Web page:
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Frank M. Hawks landing plane in Portland for refueling

Photograph of Captain Frank M. Hawks landing his Texaco airplane at Swan Island airport in Portland on Saturday, January 23, 1932. A cropped version of this photograph, along with image Nos. 371N1082 and 371N4992, was published on Page 1 of the Oregon Journal on Sunday, January 24, 1932. The photographs were published under the headline “Speed King Refuels Here on Flight.” This photograph had the following caption: “The low wing monoplane piloted by Captain Frank M. Hawks as it landed at Swan Island at 12:23 p.m. Saturday while the noted aviator was speeding southward to Augua [sic] Caliente in an effort to set a new record round trip from Mexico to Canada.” The photographs accompanied a story headlined “Hawks Sets Record for 2-Way Dash.” According to the story, Hawks set a new round-trip speed record of 13 hours, 43 minutes, 59 seconds.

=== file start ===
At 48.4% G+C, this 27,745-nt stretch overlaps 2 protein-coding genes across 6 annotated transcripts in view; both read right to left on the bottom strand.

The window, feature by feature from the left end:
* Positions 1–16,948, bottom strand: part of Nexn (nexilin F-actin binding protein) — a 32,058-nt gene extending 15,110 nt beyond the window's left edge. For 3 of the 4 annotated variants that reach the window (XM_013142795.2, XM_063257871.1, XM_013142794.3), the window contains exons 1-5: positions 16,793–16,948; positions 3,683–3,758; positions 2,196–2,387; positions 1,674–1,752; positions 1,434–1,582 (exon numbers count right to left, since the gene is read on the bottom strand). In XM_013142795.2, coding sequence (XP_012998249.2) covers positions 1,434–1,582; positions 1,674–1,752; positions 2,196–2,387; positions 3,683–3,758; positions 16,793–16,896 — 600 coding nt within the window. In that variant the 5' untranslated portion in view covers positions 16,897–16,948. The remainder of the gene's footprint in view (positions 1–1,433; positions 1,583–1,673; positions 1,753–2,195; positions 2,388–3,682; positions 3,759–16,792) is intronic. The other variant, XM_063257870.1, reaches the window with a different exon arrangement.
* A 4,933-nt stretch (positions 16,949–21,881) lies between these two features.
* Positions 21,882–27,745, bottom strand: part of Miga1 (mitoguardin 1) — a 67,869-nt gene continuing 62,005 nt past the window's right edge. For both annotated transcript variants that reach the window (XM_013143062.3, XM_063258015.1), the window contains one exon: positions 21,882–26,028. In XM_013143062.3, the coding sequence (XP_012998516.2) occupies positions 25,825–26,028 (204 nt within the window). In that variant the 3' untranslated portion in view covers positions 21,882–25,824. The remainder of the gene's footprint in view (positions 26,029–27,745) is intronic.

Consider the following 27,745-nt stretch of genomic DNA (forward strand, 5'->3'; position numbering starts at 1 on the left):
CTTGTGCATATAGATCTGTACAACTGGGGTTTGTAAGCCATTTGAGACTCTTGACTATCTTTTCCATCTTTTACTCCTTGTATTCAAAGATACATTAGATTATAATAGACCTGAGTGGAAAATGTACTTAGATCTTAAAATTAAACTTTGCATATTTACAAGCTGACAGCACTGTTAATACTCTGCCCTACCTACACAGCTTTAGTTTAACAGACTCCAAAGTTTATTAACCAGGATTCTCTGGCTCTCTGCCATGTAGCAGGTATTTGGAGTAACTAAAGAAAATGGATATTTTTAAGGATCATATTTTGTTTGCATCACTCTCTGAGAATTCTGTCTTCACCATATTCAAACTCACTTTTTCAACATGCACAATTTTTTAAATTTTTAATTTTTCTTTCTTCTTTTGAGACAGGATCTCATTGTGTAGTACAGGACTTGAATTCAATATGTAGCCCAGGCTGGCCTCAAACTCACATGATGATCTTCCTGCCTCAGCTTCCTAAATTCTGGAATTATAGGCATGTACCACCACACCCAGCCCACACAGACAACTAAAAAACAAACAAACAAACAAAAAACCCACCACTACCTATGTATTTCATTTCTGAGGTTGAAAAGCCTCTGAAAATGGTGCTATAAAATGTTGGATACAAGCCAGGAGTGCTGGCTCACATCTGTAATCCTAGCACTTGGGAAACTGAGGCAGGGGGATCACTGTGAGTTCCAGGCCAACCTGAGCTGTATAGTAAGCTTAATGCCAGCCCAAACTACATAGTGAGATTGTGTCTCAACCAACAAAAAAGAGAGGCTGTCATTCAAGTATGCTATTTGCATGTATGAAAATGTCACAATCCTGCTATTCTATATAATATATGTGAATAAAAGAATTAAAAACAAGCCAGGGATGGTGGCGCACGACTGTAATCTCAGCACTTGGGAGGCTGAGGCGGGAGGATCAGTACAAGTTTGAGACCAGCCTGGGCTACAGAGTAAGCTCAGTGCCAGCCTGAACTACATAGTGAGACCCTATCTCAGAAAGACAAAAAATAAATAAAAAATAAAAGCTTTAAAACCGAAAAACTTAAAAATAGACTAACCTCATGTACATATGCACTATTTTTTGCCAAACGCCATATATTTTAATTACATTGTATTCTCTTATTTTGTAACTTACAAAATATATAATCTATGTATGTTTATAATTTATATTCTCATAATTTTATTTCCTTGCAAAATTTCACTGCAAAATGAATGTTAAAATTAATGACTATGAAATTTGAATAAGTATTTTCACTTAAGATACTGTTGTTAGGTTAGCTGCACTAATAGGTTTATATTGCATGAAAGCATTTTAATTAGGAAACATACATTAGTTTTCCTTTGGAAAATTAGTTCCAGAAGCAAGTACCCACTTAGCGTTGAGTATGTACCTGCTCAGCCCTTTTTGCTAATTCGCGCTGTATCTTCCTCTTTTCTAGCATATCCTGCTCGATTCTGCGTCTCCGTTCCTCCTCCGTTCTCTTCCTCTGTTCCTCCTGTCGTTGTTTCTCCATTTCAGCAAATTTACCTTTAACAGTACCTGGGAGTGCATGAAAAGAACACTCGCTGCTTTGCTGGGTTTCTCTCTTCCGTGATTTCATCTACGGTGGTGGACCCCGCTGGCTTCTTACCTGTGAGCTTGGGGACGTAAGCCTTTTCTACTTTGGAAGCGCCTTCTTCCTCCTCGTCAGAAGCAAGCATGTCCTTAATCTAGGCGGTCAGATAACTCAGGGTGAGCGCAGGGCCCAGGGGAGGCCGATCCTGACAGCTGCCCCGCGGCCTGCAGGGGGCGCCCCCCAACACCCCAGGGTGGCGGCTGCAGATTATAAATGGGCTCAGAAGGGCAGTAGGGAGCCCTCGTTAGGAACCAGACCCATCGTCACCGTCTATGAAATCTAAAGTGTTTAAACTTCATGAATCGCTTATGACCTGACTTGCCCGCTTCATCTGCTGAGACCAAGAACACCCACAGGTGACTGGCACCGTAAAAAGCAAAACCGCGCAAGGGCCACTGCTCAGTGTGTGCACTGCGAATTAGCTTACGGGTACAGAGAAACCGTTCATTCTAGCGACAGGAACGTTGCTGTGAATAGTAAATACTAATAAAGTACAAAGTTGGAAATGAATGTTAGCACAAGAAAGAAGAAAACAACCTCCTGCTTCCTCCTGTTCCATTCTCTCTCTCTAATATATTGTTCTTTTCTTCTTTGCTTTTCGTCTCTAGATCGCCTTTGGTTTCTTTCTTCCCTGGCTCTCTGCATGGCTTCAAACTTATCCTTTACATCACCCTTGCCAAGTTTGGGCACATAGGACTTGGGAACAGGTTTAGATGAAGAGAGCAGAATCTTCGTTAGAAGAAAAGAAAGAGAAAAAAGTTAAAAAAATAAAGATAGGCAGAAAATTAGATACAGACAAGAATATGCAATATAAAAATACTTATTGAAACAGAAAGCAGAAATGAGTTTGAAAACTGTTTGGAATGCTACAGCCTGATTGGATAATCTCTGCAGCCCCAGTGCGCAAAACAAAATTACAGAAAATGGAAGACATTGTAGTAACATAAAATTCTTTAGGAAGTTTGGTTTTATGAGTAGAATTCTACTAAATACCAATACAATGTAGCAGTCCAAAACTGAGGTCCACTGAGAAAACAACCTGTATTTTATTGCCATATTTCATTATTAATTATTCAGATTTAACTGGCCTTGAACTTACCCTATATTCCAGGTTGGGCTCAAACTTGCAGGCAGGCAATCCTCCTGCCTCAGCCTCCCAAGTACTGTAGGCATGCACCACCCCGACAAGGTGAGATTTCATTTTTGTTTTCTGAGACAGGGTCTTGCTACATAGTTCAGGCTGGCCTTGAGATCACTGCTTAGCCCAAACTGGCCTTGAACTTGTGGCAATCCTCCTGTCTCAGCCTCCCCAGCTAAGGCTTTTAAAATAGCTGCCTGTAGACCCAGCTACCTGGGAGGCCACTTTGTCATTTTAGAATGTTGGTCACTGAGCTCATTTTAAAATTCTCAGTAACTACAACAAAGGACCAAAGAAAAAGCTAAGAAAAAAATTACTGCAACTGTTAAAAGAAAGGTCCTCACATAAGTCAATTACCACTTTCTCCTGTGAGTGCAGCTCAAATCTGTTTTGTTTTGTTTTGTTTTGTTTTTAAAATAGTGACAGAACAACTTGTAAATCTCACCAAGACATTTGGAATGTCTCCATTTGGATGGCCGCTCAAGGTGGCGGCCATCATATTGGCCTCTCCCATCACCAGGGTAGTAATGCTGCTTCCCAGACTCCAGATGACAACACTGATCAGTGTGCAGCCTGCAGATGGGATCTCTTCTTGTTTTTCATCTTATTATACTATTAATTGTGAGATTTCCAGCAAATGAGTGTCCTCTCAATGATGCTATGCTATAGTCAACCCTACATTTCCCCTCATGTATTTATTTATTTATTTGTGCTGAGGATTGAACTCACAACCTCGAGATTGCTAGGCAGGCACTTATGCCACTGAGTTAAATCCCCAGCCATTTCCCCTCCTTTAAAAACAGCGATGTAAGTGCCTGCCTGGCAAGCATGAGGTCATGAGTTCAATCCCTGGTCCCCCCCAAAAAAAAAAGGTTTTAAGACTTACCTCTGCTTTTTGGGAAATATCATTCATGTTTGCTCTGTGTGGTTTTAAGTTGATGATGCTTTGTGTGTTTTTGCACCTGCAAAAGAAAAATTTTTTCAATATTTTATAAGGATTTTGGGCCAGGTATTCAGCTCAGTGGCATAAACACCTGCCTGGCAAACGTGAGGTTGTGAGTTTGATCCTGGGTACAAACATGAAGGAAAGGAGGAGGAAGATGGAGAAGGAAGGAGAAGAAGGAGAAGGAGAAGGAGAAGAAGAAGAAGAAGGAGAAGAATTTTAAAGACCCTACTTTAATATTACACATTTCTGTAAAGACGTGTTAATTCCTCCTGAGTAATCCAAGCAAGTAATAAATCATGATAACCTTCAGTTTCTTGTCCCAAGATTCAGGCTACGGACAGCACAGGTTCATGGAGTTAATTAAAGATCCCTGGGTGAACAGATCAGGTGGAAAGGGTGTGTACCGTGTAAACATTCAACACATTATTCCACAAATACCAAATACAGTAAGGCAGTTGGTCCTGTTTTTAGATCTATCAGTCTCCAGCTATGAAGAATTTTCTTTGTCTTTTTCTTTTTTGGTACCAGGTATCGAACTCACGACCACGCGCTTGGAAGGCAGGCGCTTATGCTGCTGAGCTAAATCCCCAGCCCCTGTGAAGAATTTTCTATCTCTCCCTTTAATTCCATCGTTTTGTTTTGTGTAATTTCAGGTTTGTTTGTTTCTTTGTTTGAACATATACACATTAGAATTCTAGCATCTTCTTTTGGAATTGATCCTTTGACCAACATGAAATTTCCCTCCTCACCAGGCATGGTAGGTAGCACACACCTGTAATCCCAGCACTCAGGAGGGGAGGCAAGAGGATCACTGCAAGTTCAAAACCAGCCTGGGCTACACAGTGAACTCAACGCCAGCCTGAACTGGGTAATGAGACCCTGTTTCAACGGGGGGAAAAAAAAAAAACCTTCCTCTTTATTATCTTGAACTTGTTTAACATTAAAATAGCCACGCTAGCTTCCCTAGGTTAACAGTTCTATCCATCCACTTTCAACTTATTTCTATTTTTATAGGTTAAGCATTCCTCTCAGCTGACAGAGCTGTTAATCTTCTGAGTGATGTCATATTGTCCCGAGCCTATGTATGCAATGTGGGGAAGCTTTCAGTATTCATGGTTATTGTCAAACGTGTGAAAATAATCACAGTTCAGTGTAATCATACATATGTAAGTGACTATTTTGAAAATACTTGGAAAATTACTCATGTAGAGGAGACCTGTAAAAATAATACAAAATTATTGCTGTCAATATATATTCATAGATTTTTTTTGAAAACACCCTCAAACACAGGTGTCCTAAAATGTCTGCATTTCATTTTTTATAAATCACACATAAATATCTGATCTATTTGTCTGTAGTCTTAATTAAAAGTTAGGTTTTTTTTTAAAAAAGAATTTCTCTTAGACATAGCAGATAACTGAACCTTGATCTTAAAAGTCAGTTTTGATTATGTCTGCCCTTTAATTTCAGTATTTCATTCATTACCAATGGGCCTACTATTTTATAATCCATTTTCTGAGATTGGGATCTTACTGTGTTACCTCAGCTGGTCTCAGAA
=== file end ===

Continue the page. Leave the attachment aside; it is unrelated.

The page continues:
Kiutus Tecumseh and his father next to plane at Swan Island airport

Photograph of Kiutus Tecumseh (right) and his father, also Kiutus Tecumseh, standing next to a Hans Mirow Flying Service airplane at Swan Island airport in Portland on August 10, 1930. The younger Tecumseh is wearing a feather headdress and a beaded vest, gloves, and pants. He is holding a hatchet. The elder Tecumseh is wearing a cowboy hat, a collared shirt, a beaded vest and gloves, and breeches. On Monday, August 11, 1930, the Oregon Journal published a brief story about the two men on Page 11, under the headline “Two Indian Chiefs Tour Sky Lanes in Portland Airplane.” The Journal reported that the younger Kiutus Tecumseh, a singer, was on his fourth radio concert tour, and that he and his father had taken a flight with the Mirow service during a stop in Portland. The younger Tecumseh resided in Wenatchee, Washington, and the elder in Yakima, Washington, according to the story.